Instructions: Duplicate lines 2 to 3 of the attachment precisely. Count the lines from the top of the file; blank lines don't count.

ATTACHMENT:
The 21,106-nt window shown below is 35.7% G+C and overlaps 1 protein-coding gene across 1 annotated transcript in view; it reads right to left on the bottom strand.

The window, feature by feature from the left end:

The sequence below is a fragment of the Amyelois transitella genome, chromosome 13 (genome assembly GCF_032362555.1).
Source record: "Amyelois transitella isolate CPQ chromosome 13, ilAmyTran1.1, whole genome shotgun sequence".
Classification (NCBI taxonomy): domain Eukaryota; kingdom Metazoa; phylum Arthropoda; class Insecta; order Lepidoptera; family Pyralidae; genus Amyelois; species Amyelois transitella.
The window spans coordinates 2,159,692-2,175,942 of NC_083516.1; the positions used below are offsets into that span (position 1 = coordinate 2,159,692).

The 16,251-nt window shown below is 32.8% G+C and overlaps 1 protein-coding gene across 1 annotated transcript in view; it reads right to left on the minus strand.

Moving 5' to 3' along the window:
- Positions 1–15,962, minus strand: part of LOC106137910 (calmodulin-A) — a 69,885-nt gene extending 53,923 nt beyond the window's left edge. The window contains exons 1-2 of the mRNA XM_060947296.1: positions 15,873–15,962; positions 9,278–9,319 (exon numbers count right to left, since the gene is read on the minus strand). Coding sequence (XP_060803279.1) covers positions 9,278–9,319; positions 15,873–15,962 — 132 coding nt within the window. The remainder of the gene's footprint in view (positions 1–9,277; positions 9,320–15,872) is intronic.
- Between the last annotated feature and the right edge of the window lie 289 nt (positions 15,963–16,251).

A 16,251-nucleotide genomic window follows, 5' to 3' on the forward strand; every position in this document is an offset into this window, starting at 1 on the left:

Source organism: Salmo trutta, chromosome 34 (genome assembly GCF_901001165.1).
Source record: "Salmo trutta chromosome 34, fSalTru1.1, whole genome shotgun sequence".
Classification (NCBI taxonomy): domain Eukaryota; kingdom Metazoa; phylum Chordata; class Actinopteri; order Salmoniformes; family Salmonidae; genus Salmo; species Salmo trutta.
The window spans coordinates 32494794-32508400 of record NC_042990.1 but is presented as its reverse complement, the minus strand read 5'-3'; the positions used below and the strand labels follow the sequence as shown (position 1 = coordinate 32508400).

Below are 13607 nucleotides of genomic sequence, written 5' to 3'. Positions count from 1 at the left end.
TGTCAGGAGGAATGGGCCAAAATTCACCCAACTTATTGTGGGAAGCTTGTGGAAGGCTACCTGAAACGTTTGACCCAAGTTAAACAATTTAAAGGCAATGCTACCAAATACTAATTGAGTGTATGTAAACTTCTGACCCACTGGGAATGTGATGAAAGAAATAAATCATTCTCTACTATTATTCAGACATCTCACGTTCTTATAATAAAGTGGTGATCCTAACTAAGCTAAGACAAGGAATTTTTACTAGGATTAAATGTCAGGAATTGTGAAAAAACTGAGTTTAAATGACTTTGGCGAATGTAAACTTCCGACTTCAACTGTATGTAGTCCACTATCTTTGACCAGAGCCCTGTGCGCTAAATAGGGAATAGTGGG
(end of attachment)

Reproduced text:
The window, feature by feature from the left end:

The sequence below is a fragment of the Amyelois transitella genome, chromosome 13 (genome assembly GCF_032362555.1).